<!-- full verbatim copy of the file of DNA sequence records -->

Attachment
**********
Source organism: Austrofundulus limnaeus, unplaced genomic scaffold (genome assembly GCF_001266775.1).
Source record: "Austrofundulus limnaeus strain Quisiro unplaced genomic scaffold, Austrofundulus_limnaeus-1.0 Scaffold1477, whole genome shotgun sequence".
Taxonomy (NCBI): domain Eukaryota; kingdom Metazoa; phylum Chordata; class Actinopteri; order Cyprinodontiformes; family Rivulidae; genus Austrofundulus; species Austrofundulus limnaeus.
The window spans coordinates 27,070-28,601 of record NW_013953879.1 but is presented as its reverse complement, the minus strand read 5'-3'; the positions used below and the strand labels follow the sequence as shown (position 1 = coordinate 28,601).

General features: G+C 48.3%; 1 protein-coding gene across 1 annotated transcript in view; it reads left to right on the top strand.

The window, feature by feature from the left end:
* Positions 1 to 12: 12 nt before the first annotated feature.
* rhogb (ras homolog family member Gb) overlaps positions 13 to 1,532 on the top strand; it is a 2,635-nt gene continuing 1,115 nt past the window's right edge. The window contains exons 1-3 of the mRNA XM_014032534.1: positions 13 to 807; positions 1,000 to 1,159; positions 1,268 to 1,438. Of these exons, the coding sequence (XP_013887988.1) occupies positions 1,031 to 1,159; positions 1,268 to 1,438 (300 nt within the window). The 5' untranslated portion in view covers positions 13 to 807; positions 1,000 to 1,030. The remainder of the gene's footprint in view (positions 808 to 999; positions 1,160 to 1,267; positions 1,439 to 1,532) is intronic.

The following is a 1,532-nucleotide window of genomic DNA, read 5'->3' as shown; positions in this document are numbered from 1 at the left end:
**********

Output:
Source organism: Austrofundulus limnaeus, unplaced genomic scaffold (genome assembly GCF_001266775.1).
Source record: "Austrofundulus limnaeus strain Quisiro unplaced genomic scaffold, Austrofundulus_limnaeus-1.0 Scaffold1477, whole genome shotgun sequence".
Taxonomy (NCBI): domain Eukaryota; kingdom Metazoa; phylum Chordata; class Actinopteri; order Cyprinodontiformes; family Rivulidae; genus Austrofundulus; species Austrofundulus limnaeus.
The window spans coordinates 27,070-28,601 of record NW_013953879.1 but is presented as its reverse complement, the minus strand read 5'-3'; the positions used below and the strand labels follow the sequence as shown (position 1 = coordinate 28,601).

General features: G+C 48.3%; 1 protein-coding gene across 1 annotated transcript in view; it reads left to right on the top strand.

The window, feature by feature from the left end:
* Positions 1 to 12: 12 nt before the first annotated feature.
* rhogb (ras homolog family member Gb) overlaps positions 13 to 1,532 on the top strand; it is a 2,635-nt gene continuing 1,115 nt past the window's right edge. The window contains exons 1-3 of the mRNA XM_014032534.1: positions 13 to 807; positions 1,000 to 1,159; positions 1,268 to 1,438. Of these exons, the coding sequence (XP_013887988.1) occupies positions 1,031 to 1,159; positions 1,268 to 1,438 (300 nt within the window). The 5' untranslated portion in view covers positions 13 to 807; positions 1,000 to 1,030. The remainder of the gene's footprint in view (positions 808 to 999; positions 1,160 to 1,267; positions 1,439 to 1,532) is intronic.

The following is a 1,532-nucleotide window of genomic DNA, read 5'->3' as shown; positions in this document are numbered from 1 at the left end: